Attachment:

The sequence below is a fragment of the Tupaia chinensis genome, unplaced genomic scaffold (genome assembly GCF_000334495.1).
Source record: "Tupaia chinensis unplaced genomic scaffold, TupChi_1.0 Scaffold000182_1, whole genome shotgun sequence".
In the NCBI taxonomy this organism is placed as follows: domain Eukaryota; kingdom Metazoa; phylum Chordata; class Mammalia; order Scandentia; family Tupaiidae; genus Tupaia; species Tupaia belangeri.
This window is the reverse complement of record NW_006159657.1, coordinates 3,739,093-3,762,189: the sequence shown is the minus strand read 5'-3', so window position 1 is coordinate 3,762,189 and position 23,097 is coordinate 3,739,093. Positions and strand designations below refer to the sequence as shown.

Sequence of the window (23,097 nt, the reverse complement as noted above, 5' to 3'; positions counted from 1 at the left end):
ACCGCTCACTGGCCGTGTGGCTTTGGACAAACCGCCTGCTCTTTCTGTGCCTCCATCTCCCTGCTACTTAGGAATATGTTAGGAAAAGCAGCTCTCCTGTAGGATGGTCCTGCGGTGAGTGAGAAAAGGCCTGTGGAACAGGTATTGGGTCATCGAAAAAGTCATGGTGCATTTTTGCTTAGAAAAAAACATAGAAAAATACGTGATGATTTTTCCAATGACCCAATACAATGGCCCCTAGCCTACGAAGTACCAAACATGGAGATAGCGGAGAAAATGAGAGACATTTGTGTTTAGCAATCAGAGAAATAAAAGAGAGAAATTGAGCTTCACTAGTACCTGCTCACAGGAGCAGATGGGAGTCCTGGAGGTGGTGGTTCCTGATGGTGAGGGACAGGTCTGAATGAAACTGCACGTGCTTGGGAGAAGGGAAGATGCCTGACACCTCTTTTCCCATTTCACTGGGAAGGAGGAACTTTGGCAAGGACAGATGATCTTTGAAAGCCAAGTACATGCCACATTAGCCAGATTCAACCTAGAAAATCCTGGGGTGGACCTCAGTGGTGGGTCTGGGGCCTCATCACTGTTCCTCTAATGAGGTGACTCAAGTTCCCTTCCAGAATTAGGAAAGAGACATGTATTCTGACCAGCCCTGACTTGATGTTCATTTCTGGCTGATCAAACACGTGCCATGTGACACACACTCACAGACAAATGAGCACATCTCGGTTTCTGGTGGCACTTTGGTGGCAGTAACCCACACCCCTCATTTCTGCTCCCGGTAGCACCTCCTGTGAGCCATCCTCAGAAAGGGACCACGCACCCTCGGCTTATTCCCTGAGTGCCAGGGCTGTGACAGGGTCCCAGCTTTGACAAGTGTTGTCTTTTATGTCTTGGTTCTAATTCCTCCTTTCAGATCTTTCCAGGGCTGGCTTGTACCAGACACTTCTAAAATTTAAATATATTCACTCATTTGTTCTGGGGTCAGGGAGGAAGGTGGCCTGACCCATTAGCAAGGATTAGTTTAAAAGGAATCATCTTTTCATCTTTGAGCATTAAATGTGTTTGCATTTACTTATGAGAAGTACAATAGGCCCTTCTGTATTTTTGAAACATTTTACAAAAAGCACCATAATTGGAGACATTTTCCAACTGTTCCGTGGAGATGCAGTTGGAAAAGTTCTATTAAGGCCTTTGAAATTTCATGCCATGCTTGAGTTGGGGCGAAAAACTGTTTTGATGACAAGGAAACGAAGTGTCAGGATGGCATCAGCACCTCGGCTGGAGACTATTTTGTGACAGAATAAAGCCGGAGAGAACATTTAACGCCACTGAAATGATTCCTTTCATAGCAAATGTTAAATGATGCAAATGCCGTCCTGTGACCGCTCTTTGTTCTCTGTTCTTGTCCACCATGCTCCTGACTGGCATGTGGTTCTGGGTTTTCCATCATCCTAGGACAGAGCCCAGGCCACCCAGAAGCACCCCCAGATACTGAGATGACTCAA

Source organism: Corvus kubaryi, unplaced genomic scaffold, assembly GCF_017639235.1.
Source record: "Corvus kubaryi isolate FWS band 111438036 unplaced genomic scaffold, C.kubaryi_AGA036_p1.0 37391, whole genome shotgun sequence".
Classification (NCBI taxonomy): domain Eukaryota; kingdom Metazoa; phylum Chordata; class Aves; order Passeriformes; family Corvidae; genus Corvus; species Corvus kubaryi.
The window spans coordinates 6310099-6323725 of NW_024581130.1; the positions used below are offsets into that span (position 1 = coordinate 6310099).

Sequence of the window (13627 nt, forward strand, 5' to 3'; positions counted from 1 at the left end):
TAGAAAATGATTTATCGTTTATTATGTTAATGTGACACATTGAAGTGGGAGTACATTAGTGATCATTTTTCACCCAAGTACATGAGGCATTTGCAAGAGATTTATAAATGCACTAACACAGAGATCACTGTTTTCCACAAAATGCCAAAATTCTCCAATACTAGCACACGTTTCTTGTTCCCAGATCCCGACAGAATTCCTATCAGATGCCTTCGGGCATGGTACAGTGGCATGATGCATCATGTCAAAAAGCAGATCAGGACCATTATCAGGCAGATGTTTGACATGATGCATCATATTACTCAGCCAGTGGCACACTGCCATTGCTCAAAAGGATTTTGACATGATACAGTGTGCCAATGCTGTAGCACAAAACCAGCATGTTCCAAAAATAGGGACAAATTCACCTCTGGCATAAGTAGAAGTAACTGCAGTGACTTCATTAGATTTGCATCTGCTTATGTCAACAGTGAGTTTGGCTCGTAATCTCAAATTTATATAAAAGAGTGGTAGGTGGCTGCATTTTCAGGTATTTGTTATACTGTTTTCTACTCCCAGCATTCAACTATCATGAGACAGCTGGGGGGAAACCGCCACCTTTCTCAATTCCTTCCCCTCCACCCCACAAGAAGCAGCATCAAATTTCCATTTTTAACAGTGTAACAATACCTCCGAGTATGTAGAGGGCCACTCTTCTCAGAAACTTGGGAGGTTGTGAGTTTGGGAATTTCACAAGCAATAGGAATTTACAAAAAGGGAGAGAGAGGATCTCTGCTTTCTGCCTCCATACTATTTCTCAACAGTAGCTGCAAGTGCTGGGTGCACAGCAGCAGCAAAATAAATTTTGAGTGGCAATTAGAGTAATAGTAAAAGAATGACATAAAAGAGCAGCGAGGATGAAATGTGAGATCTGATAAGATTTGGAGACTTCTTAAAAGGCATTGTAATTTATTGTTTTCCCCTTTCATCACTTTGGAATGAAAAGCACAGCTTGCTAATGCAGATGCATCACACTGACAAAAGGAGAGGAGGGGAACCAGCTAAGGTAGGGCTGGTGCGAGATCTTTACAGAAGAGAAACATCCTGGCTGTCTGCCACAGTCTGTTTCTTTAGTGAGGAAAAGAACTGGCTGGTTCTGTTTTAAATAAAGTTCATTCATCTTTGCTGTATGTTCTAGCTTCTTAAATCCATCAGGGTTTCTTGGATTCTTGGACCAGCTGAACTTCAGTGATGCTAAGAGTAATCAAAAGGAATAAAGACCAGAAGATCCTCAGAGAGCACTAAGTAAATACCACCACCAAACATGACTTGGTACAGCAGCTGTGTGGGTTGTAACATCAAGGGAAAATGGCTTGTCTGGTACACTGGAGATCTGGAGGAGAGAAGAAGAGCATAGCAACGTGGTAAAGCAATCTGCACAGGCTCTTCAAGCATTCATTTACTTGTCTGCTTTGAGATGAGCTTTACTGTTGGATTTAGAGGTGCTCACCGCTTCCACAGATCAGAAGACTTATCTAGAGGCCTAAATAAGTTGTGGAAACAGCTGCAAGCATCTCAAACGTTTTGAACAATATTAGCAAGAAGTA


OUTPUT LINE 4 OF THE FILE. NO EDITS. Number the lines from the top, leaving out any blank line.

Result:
This window is the reverse complement of record NW_006159657.1, coordinates 3,739,093-3,762,189: the sequence shown is the minus strand read 5'-3', so window position 1 is coordinate 3,762,189 and position 23,097 is coordinate 3,739,093. Positions and strand designations below refer to the sequence as shown.